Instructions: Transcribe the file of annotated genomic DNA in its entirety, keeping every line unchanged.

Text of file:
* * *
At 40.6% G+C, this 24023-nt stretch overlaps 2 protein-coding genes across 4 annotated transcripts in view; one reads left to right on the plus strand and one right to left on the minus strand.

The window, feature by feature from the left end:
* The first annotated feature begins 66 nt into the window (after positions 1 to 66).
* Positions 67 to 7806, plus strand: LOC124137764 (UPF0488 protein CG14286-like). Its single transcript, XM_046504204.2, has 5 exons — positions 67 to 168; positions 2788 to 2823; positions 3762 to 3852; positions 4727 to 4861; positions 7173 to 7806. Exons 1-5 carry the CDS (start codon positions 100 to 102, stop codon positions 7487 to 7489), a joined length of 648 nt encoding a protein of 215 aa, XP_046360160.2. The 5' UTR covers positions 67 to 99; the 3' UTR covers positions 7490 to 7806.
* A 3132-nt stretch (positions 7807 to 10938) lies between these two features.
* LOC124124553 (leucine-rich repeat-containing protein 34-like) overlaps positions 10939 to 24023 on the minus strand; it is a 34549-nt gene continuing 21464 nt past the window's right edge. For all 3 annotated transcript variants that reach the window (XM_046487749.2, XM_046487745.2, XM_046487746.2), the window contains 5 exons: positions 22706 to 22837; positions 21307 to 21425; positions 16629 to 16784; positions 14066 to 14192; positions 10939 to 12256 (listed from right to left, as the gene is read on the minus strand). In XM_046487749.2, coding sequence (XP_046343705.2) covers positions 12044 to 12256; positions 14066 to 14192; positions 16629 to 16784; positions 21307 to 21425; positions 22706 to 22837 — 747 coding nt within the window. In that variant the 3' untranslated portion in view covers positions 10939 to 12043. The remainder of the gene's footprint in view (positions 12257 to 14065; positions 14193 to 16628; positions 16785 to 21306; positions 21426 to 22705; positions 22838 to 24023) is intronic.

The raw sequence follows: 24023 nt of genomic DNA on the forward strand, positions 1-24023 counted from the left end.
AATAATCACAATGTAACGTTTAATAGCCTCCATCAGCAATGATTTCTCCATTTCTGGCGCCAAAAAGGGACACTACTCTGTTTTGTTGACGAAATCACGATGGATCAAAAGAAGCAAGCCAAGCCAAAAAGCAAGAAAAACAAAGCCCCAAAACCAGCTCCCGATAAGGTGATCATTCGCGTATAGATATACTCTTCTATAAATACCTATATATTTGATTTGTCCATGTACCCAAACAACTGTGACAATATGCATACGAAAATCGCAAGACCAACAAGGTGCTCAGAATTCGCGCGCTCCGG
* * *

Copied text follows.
At 40.6% G+C, this 24023-nt stretch overlaps 2 protein-coding genes across 4 annotated transcripts in view; one reads left to right on the plus strand and one right to left on the minus strand.

The window, feature by feature from the left end:
* The first annotated feature begins 66 nt into the window (after positions 1 to 66).
* Positions 67 to 7806, plus strand: LOC124137764 (UPF0488 protein CG14286-like). Its single transcript, XM_046504204.2, has 5 exons — positions 67 to 168; positions 2788 to 2823; positions 3762 to 3852; positions 4727 to 4861; positions 7173 to 7806. Exons 1-5 carry the CDS (start codon positions 100 to 102, stop codon positions 7487 to 7489), a joined length of 648 nt encoding a protein of 215 aa, XP_046360160.2. The 5' UTR covers positions 67 to 99; the 3' UTR covers positions 7490 to 7806.
* A 3132-nt stretch (positions 7807 to 10938) lies between these two features.
* LOC124124553 (leucine-rich repeat-containing protein 34-like) overlaps positions 10939 to 24023 on the minus strand; it is a 34549-nt gene continuing 21464 nt past the window's right edge. For all 3 annotated transcript variants that reach the window (XM_046487749.2, XM_046487745.2, XM_046487746.2), the window contains 5 exons: positions 22706 to 22837; positions 21307 to 21425; positions 16629 to 16784; positions 14066 to 14192; positions 10939 to 12256 (listed from right to left, as the gene is read on the minus strand). In XM_046487749.2, coding sequence (XP_046343705.2) covers positions 12044 to 12256; positions 14066 to 14192; positions 16629 to 16784; positions 21307 to 21425; positions 22706 to 22837 — 747 coding nt within the window. In that variant the 3' untranslated portion in view covers positions 10939 to 12043. The remainder of the gene's footprint in view (positions 12257 to 14065; positions 14193 to 16628; positions 16785 to 21306; positions 21426 to 22705; positions 22838 to 24023) is intronic.

The raw sequence follows: 24023 nt of genomic DNA on the forward strand, positions 1-24023 counted from the left end.
AATAATCACAATGTAACGTTTAATAGCCTCCATCAGCAATGATTTCTCCATTTCTGGCGCCAAAAAGGGACACTACTCTGTTTTGTTGACGAAATCACGATGGATCAAAAGAAGCAAGCCAAGCCAAAAAGCAAGAAAAACAAAGCCCCAAAACCAGCTCCCGATAAGGTGATCATTCGCGTATAGATATACTCTTCTATAAATACCTATATATTTGATTTGTCCATGTACCCAAACAACTGTGACAATATGCATACGAAAATCGCAAGACCAACAAGGTGCTCAGAATTCGCGCGCTCCGG